Artificial intelligence at the edge could revolutionize your business, but what do you need to prevent unintended consequences?
With the growing demand for faster results and real-time insights, businesses are turning to state-of-the-art artificial intelligence. Edge AI is a type of artificial intelligence that uses data collected from sensors and devices at the edge of the network to provide actionable insights in near real-time. Although this technology offers many advantages, there are also risks associated with its use.
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Edge AI use cases
There are many potential use cases for AI at the edge. Some possible applications include:
- Autonomous vehicles: AI at the edge processes data collected from sensors in real time to decide when and how to brake or accelerate.
- Smart Factories: Edge AI monitors industrial machines in real time to detect anomalies or errors. The cameras also detect defects on the production line.
- Healthcare: Wearable devices can detect heart irregularities or monitor patients after surgery.
- Retail: Store sensors that track customer movement and behavior.
- Video Analysis: AI analyzes video footage in real time to identify potential security threats.
- Face recognition: Edge AI can be used to identify people by their facial features.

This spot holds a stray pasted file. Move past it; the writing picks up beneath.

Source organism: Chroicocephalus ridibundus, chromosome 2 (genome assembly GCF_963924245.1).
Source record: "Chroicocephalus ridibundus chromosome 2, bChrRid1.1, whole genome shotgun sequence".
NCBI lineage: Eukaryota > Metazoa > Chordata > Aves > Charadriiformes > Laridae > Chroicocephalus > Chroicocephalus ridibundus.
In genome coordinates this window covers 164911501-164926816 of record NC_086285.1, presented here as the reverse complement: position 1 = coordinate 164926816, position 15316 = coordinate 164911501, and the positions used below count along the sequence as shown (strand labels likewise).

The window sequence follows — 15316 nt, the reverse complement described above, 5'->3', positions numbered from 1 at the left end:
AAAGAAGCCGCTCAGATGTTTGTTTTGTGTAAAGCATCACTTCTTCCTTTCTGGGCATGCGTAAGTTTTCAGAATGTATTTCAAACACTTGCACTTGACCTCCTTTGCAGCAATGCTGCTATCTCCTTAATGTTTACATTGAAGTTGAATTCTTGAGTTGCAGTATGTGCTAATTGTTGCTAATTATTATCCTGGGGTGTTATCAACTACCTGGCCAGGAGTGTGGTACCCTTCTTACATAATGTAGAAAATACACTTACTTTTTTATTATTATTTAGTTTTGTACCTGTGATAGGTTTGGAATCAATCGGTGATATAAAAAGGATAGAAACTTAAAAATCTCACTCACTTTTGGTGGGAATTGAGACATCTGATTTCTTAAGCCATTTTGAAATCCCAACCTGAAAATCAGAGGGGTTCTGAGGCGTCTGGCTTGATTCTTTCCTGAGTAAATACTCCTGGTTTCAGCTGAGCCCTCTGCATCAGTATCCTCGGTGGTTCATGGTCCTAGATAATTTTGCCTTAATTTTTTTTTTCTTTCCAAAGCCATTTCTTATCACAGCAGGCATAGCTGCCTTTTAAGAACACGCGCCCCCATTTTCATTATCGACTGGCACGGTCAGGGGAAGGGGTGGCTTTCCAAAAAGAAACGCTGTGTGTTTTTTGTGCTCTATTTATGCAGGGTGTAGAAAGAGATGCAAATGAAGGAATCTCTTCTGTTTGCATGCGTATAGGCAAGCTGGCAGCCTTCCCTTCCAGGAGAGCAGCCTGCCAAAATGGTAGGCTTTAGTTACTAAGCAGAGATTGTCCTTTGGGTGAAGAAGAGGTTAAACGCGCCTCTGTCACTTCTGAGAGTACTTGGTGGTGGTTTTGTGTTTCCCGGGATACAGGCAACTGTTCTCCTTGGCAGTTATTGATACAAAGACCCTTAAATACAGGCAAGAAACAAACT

- Voice recognition: AI at the edge is already being used to recognize and transcribe spoken words in real time.
- Sensor data processing: Edge AI can process data collected from sensors to decide when and how to brake or accelerate.
Edge AI risks
Edge AI risks include data that may be lost or discarded after processing. One of the advantages of edge AI is that systems can delete data after processing, which saves money. The AI determines that the data is no longer useful and deletes it.
The problem with this setup is that the data may not necessarily be useless. For example, an autonomous vehicle might be driving down an empty road in the remote countryside. AI can consider most of the collected information useless and discard it.
However, data from an empty road in a remote area can be useful depending on who you ask. In addition, the collected data may contain information that may be useful if it reaches the cloud data center for storage and further analysis. For example, it can reveal patterns in animal migration or changes in the environment that would otherwise go unnoticed.
Increasing social inequalities
Another huge risk of AI is that it could exacerbate social inequalities. This is because edge AI requires data to function. The problem is that not everyone has access to the same data.
For example, if you want to use edge AI for face recognition, you need a database of face photos. If the only source of this data is from social media, then the only people who will be accurately recognized are those who are active on social media. This creates a two-tiered system where edge AI correctly recognizes some people while not others.